Yeah, a hundred G’s just doesn’t go very far these days. I wonder if he qualifies for food stamps.

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Were the Newport projects just a bait-and-switch?

Over the weekend, VTDigger’s Anne Galloway posted a detailed history of the Stenger/Quiros scandal entitled “Jay Peak’s Path to Fraud.” It’s a must-read for those wanting to get a good summary of the affair; the reporting is backed up by Digger’s two-plus-year investigation of the story.

And it raises a huge question in my mind: Did Stenger and Quiros ever seriously intend to build the megaprojects in Newport, or were they nothing more than flashy promises designed to dazzle the politicians and the public, and pave the way for what they really wanted — the transformation of their ski resorts?

In September 2012, Stenger and Quiros announced a bold initiative including major improvements at the resorts, a new terminal at Newport’s airport, and a suite of ambitious projects in Newport itself, including a window-manufacturing plant, a five-story office building, a hotel and conference center, and a marina, as well as a biotech facility in the works since 2009.

The numbers were mind-boggling: over half a billion dollars invested in the perennially impoverished Northeast Kingdom, and a rebirth for the city of Newport. Up to 10,000 new jobs.

Today, many of the ski resort improvements are complete or largely so, while nothing much has happened in Newport except for the demolition of some historic downtown buildings, leaving a hole in the cityscape. And now it looks like nothing will ever happen.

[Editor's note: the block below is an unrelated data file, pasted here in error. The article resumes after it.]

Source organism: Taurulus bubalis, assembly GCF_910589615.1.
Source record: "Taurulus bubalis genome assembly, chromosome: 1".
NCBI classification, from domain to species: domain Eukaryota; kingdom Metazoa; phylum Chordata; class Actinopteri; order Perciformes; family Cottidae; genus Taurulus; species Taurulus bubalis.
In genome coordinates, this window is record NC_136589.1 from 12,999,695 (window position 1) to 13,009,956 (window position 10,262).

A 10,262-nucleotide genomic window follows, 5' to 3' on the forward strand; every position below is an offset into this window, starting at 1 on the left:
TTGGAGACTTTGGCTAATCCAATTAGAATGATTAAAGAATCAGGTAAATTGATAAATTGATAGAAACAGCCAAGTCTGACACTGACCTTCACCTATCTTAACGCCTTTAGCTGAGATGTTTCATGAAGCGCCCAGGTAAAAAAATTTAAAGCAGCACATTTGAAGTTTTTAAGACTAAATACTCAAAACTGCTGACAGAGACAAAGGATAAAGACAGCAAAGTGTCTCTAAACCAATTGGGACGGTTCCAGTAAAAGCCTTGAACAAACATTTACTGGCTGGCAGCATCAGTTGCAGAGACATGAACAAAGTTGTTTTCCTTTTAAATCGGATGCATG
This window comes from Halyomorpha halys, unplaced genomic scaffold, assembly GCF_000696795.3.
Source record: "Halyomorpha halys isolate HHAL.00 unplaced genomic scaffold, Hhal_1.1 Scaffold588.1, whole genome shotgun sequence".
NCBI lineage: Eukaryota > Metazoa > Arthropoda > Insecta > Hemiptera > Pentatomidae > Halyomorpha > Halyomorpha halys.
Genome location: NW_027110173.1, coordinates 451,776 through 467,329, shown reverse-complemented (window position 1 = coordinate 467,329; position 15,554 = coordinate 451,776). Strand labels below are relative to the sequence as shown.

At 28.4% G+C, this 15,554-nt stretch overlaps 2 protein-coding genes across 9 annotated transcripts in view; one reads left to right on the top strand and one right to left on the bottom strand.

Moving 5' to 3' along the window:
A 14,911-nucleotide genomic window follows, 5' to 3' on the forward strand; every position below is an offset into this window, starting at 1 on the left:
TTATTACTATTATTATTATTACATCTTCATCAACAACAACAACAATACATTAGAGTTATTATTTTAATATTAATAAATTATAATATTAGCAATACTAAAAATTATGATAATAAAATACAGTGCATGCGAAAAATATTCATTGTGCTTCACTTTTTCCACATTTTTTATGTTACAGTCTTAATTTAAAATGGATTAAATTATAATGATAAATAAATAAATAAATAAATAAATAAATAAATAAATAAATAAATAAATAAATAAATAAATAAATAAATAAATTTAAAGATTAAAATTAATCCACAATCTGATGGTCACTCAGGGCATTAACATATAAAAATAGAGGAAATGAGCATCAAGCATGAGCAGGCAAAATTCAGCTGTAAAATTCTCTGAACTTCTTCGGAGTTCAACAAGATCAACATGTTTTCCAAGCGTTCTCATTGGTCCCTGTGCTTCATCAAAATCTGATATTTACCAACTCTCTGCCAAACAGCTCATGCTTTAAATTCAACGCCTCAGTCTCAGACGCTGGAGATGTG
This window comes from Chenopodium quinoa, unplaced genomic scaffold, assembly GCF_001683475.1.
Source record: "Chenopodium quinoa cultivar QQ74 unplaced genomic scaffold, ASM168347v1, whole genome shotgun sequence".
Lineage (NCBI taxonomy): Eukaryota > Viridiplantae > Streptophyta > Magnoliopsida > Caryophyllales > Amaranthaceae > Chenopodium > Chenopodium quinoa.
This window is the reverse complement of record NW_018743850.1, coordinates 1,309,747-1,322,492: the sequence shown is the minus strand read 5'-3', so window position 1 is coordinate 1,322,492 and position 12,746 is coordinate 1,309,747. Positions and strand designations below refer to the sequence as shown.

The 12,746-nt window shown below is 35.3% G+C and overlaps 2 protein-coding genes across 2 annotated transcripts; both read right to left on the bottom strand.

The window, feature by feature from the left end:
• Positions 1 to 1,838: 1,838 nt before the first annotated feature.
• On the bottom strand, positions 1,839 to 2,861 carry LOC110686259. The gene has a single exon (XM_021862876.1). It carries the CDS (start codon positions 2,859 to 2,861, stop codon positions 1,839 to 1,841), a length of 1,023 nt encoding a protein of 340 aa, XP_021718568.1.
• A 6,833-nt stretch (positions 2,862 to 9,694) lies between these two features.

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Let the rewriting of history commence

Slightly off topic: Good thing the Burlington Free Press published its advertorial piece about Q Burke (written by a Q Burke PR person) before the shit hit the fan at Stengerville. I hope the Freeploid got paid in advance, because Stenger’s not cutting any checks anytime soon. The article, identified as “NEWS,” can still be viewed on the Freeper’s website. At least for now. I’m surprised they haven’t consigned it to the dark web already.

Anyway, on with the shitshow. Unsurprisingly, Governor Shumlin has launched full-steam-ahead into a thorough rewrite of history. He’s claiming that he saw the Stenger/Quiros scandal coming before everyone else, and his administration took proactive steps to uncover the scandal and limit the damage.

Bwahahahahahahahahahaha.

If true, his response to the scandal was astoundingly muted. It looks as though he began slowly edging away from his previous boosterism for the project, which included many an international junket which saw him doing his level best to steer investors into the Stenger/Quiros web of fraud and deceit. Slowly edging away, but otherwise holding his tongue. How unlike a watchdog.

I wonder what he’d say to all those investors if he was somehow confronted by them all. Do I hear a “nothingburger”?

Perhaps I’m being overly harsh on the Guv, since he didn’t have direct oversight on EB-5 projects, he inherited the oversight process from the administratively flawless Douglas administration, and the Stenger/Quiros plan seemed like such a boon for a long-depressed part of the state. But his words today just made my blood boil.

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A respected politician is making a fool of himself

One of the unfortunate traits of Vermont’s Political Media is their tendency to kinda-sorta protect officeholders and officials. Keep a discreet distance when it comes to things they have decided It Is Not Our Business To Know. There’s a certain dignity in it, but they take it too far.

Please understand, I’m not asking them to start checking the sleeping arrangements at the Capitol Plaza or devise spreadsheets of politicians’ liquor consumption. But there are times when the private does touch on public interest. You’d think this would be perfectly clear in the Norm McAllister era. But it still happens; I have heard rumors of an affair between a citizen and the state official responsible for overseeing the state-funded activities of said citizen. That would seem to be something we have a right to know, since it directly impacts public responsibilities.

This week, the media silence was broken on one such issue: State Senator Bill Doyle simply isn’t up to the job anymore.